Avalanche warning for parts of the Flathead, Gallatin ranges
By Moosetrack Megan

Posted: February 5, 2021

BACKCOUNTRY AVALANCHE WARNING

IMMEDIATE BROADCAST REQUESTED

06:30 MST Fri Feb 05 2021

The Flathead Avalanche Center in Hungry Horse has issued a BACKCOUNTRY AVALANCHE WARNING for the following areas:

* WHAT…Very dangerous avalanche conditions exist.

* WHERE…In the Swan and Flathead Ranges, and the Lake McDonald and Marias Pass areas of Glacier National Park

* WHEN…In effect from Fri 06:30 MST to Sat 06:30 MST.

* IMPACTS…New and drifted snow are overloading fragile, reactive weak layers. It will be easy to trigger large, wide, and deadly avalanches. Natural avalanches may run long distances.

* PRECAUTIONARY / PREPAREDNESS ACTIONS…Avoid riding or traveling in avalanche terrain.

Consult http://www.flatheadavalanche.org/ or www.avalanche.org for more detailed information.

Similar avalanche danger may exist at locations outside the coverage area of this or any avalanche center.

 

The Gallatin National Forest Avalanche Center is issuing a Backcountry Avalanche Warning for the Bridger Range. Over a foot of new snow with continuing heavy snowfall and strong wind are overloading a weak snowpack, creating very dangerous avalanche conditions. Natural and human triggered avalanches are likely. Avalanche terrain and avalanche runout zones should be avoided. The avalanche danger is rated HIGH on all slopes. Contact the Gallatin National Forest Avalanche Center for more detailed information.


Good Morning. This is Ian Hoyer with the Gallatin National Forest Avalanche Forecast on Friday, February 5th at 7:15 a.m (UPDATED AT 9 AM). Today’s forecast is sponsored by Yellowstone Club Community Foundation and Montana State Parks. This forecast does not apply to operating ski areas.

Mountain Weather

There are 16” of new snow in the Bridger Range, 4-7” in Hyalite, the Lionhead area, and near Big Sky, and 3” near Cooke City and in the Taylor Fork. Winds are west and northwest at 15-20 mph with gusts of 30-40. Temperatures are in the single digits and teens F. High temperatures will be in the teens and low 20s F. Winds will be 15-20 mph with gusts into the 30s out of the west and southwest.

Snowfall will continue today. By tomorrow morning, 3-5” will accumulate around West Yellowstone, with 5-10” around Big Sky, Bozeman, and Cooke City.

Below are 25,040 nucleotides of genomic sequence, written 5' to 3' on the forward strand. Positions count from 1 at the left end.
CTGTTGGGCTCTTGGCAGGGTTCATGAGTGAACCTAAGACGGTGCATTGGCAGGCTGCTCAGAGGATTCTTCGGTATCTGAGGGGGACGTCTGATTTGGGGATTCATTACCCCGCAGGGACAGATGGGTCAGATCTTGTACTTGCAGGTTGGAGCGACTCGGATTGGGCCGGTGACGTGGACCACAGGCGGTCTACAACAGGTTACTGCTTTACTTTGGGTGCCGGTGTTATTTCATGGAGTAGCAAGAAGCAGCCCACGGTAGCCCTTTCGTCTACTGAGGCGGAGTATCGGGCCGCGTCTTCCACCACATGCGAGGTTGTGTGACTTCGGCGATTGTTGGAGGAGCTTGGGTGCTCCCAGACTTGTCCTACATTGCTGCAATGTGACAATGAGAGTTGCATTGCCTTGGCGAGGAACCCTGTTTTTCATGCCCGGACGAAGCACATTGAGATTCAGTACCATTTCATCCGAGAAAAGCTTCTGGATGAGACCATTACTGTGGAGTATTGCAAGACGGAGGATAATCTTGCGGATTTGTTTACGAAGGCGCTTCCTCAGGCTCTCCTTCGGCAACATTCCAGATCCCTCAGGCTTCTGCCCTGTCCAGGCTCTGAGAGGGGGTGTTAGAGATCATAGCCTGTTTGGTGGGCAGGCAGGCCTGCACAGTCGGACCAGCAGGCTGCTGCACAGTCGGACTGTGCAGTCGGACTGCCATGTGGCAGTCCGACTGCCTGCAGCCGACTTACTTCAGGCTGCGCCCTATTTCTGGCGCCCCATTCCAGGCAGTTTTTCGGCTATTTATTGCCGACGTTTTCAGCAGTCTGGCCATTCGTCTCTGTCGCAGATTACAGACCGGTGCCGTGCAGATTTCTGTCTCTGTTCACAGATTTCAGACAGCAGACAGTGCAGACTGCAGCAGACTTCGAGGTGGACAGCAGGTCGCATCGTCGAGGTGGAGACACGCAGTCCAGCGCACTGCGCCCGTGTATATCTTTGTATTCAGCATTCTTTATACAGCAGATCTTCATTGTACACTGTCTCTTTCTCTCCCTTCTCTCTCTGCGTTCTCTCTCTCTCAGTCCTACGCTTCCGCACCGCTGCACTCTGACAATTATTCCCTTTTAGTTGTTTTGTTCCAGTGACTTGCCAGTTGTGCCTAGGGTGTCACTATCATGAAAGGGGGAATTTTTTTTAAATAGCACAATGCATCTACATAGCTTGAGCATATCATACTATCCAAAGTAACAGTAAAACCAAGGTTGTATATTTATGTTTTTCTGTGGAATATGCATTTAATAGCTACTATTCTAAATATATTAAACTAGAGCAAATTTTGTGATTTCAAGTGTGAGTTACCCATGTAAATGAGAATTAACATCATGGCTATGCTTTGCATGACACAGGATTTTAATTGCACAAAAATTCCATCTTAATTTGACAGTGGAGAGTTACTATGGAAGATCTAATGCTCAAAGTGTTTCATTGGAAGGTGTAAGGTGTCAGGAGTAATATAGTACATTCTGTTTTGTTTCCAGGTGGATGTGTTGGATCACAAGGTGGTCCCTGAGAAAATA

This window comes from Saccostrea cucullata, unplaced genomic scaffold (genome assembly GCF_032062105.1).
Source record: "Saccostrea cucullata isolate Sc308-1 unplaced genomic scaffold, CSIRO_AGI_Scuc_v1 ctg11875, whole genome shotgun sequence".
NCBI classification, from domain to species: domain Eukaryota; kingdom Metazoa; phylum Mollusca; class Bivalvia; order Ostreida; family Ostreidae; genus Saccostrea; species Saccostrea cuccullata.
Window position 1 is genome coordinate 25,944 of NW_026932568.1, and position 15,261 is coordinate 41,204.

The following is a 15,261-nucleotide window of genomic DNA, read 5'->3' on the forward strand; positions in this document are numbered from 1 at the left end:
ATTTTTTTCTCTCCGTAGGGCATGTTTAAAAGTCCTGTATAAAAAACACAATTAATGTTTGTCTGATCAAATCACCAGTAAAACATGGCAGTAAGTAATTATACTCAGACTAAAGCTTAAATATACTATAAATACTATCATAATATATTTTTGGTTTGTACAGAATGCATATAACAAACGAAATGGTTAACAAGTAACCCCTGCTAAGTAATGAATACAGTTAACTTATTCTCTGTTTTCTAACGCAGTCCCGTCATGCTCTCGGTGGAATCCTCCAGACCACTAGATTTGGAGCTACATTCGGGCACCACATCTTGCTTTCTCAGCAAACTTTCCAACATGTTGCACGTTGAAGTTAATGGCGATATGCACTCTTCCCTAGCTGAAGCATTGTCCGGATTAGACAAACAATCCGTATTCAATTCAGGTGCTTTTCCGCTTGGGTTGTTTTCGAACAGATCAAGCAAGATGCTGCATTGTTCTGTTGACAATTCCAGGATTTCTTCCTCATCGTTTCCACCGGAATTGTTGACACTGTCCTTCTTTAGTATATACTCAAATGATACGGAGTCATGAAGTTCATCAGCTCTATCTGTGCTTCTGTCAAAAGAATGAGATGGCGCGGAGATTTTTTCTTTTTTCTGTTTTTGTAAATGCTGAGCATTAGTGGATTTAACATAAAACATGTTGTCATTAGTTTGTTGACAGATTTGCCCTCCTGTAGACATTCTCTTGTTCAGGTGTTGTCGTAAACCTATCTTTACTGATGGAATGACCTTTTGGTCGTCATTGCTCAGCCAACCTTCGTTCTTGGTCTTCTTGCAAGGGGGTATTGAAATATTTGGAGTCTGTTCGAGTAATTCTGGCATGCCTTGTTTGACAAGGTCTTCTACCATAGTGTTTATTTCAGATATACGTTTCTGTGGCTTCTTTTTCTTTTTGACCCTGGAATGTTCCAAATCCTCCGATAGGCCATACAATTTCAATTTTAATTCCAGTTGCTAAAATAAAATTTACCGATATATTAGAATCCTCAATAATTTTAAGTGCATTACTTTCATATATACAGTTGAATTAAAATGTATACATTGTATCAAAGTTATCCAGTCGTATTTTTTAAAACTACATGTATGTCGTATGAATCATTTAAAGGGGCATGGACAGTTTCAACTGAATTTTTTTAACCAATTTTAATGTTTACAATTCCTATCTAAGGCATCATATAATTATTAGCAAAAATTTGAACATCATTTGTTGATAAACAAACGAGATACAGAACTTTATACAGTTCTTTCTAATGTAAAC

Snowpack and Avalanche Discussion

Avalanche Warning

In the Bridger Range, the combination of 16″ of new snow (1.3” of snow water equivalent), strong winds, and an unusually weak snowpack make for very dangerous avalanche conditions. Avalanches will break both beneath the new snow and also on weak layers mid-pack or near the ground. It is snowing heavily and more snowfall today will continue to push the snowpack past its breaking point. Conditions aren’t complicated, they are simply dangerous. Give yourself a wide safety margin while avoiding steep slopes and the runouts beneath them. Human triggered and natural avalanches are likely. The avalanche danger is HIGH on all slopes.

Last night’s 3-7” of new snow (0.3-0.4” SWE) is falling onto a weak snowpack that was already stressed by the snow that has accumulated since Wednesday. Yesterday’s smaller snowfall totals may double by this afternoon. Human triggered avalanches are likely, breaking 2-4 ft deep on weak layers in the middle of the snowpack or near the ground. Yesterday in Beehive Basin, Dave and I had unstable test results on the mid-pack facets, with more loading they will only be more reactive today (video). The long list of large avalanches that broke following last weekend’s snowfall provide good examples of the sort of slides that will be easily triggered today (full list hereLionhead videoErnie Miller video). Avalanches may break remarkably wide or be triggered from a distance. The avalanche danger is CONSIDERABLE in the Gallatin and Madison Ranges.

With 3” of new snow and a somewhat less weak snowpack, conditions won’t be quite as touchy around Cooke City. However, there are weak layers in the snowpack and triggering an avalanche is a very real possibility. Watch for signs of instability such as cracking, collapsing or fresh avalanches and dig down to look for reactive weak layers before getting onto steep slopes. For today the avalanche danger is rated MODERATE.

If you get out, please send us your observations no matter how brief. You can submit them via our website, email (mtavalanche@gmail.com), phone (406-587-6984), or Instagram (#gnfacobs).

King and Queen Fundraiser

February 6th and 7th — AWESOME PRIZES for individuals who raise over $500! Two pairs of skis, Airbag Avy pack, and more! Deadline for fundraising is 1:15 p.m. Sunday, Feb. 7. No racing is necessary to compete for the fundraising prizes. Info is HERE.

Upcoming Avalanche Education and Events

See our education calendar for an up-to-date list of all local classes. Here are a few select upcoming events and opportunities to check out:

Every Saturday in Cooke City, FREE snowpack update and rescue practice at the Round Lake Warming Hut between 10 a.m. and 3 p.m. Poster with More Info.

February 5 and 6, Women’s Companion Rescue Clinic with SheJumps. Registration HERE.

February 19 and 20, Companion Rescue Clinic. Registration HERE.

February 26 and 27, Women’s Companion Rescue Clinic with SheJumps. Registration HERE.

The Last Word

There have been nine avalanche fatalities across the US in the first four days of February. News articles and preliminary reports are available from OregonAlaskaNew Hampshire and two from Colorado (#1 & #2). This tragic spate of deaths is a sobering reminder of the seriousness of recreating in avalanche terrain. Stay safe, don’t be another statistic.